DEC H7822 power supply

Peter Coghlan cctalk at
Sun May 1 09:48:29 CDT 2022

I'm having a lot of problems with DEC power supplies.  Newly failed ones
are getting added to the end of the queue quicker than I am managing to
pop fixed ones off the top of the queue :-(

The latest one to give trouble is a H7822 in a MicroVAX 3100.  This machine
apparantly never got deployed for the purpose it was purchased for so it
has had very little use and it is clean and pretty much dust free inside,
including in the power supply.  The two SCSI buses only worked intermittently
when I got the machine first many years ago.  Now, they seem to have failed
completely.  A single common fault seems to be responsible for both failures
but I haven't been able to find it so I use it by accessing disks across the
network instead which is a pity because it has lots of room inside for disks.

A couple of years ago, the two fans in the H7822 (which are the only fans
in the machine) stopped working leading to overheating and shutdown due
overtemperature if it was left on for too long.  This turned out to be due
to a faulty 12V zener diode in the fan control circuit.  I replaced the
zener diode and that seemed to fix this particular problem.

More recently, the machine was working away nicely when it suddenly stopped.
Powering it off and back on later didn't help.  Months later when I finally
got around to looking at it, it still failed to do anything noticable when
powered on.  I took out the power supply, opened it up, checked for blown
fuses or anything else obvious, found nothing, put it back together, applied
power (without a load) and the fans started spinning indicating it now seemed
to be working.  Thinking there might be a short on the system board, I put it
back into the MicroVAX, connected it up and powered it on.  The fans spun,
all the diagnostic LEDs lit and stayed on but the green LED on the power supply
did not light.  The machine appeared to be held in reset.  There's probably
a voltage missing from the power supply I thought.  While I was getting the
meter to check this theory, the green LED came on, the diagnostic LEDs began
counting down and the output of the POST appeared on the console terminal.

While I was making notes so that I didn't forget what happened, I noticed
the fans stopping making noise, the green LED and diagnostic LEDs had all
gone out and the console was no longer responsive.  It had failed again.
I put the meter on the front disk drive connector to check the voltages
from the power supply.  It showed +5V and +12V as if everything was normal.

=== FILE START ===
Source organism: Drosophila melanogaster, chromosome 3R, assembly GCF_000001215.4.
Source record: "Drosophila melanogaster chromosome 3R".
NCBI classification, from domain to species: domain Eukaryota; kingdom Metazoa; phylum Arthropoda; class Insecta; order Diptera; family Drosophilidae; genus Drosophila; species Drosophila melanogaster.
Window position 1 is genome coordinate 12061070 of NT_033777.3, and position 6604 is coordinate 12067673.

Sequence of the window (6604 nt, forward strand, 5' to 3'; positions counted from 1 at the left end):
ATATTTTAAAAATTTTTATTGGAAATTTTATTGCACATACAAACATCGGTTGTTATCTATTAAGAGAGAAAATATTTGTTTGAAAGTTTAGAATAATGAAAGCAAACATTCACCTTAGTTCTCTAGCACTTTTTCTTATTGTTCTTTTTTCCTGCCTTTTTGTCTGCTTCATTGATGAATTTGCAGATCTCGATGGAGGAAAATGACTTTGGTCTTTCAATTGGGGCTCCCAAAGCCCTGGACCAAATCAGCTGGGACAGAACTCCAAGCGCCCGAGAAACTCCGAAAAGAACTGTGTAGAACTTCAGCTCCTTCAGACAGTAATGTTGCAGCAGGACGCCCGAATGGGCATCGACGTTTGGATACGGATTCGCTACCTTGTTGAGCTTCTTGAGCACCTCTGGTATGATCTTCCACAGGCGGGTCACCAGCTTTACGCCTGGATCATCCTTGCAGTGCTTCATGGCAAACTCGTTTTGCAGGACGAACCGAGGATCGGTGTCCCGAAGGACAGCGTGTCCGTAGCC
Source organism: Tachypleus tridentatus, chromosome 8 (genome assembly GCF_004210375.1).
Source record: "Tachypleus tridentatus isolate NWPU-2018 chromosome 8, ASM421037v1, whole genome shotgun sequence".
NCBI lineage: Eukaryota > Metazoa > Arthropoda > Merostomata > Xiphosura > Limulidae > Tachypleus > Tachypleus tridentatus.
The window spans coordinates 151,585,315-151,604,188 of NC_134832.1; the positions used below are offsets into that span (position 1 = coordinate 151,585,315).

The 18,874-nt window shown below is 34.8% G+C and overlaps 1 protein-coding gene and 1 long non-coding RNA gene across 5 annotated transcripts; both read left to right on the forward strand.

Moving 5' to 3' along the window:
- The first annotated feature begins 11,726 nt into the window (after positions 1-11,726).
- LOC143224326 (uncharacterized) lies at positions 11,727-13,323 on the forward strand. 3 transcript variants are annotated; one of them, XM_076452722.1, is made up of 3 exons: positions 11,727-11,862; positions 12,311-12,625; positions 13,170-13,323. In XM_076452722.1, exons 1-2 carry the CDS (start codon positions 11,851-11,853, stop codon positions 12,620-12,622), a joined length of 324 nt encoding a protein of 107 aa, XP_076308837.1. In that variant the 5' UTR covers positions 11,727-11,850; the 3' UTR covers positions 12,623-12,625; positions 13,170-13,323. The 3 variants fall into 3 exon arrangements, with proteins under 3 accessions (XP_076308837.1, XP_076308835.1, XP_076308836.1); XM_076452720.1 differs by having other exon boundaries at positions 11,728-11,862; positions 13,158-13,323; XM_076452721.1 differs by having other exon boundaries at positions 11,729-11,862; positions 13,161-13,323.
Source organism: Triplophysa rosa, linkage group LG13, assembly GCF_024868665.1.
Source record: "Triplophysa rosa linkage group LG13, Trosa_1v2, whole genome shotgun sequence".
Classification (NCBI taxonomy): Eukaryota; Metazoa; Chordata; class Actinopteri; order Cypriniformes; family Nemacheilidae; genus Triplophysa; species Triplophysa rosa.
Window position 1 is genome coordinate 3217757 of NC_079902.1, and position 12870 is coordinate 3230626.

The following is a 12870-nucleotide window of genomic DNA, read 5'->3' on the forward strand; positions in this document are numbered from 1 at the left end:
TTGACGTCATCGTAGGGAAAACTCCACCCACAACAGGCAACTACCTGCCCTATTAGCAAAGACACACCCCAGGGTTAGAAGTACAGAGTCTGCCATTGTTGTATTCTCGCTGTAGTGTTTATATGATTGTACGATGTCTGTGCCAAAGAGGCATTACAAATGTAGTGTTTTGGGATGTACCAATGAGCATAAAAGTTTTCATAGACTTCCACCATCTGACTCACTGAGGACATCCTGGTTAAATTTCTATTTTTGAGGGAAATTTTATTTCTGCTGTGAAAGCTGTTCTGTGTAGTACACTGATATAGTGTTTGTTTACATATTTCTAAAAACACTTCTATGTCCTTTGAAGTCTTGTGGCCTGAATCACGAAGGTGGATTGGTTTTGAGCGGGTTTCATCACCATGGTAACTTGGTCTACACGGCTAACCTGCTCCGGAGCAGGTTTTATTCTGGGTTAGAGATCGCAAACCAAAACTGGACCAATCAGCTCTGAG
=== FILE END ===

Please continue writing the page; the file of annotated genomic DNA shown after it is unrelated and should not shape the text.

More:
I put it on the rear disk drive connector and both lines were varying around
one or two volts.  I plugged in an AUI tranceiver which happened to be to
hand and the LEDs on it varied with the meter readings.  I tried connecting a
test lamp to the +5V and +12V lines on the front disk drive connector to load
it a bit.  They held steady while the LEDs on the AUI tranceiver continued to
vary.  It seems there are at least two independent regulation systems in this
power supply.

I left things as they were and went to make more notes.  A few minutes
later, I heard the fans starting up again.  I looked at the machine and the
green LED on the power supply was on, the diagnostic LEDs were counting down,
output was starting to appear on the console and the LEDs on the AUI
tranceiver were lighting normally.

I've tried power cycling it several times since and it doesn't seem to want
to fail now.

Access to the H7822 is not great.  There are two boards (each with permanently
connected daughter boards), one mounted in the base and one mounted in the lid.
The boards are connected together at one end by about twenty flexible wires
and at the other end by two two core cables which can be unplugged to allow
the two boards to be laid out flat end to end.  I suppose I could make up
extensions to the two two core cables to enable better access for testing.
However, it doesn't look easy to devise a layout where everything can be
cooled by the fans for testing over an extended period of time.  At least
the H7822 does not seem to suffer from the leaky capacitor problem like the
H7821 does.

I have another MicroVAX 3100 which looks like it should have a H7822 in it
too but I'm not sure how this could be helpful given the symptoms.

Any suggestions on how to further diagnose this nightmare?

Peter Coghlan.

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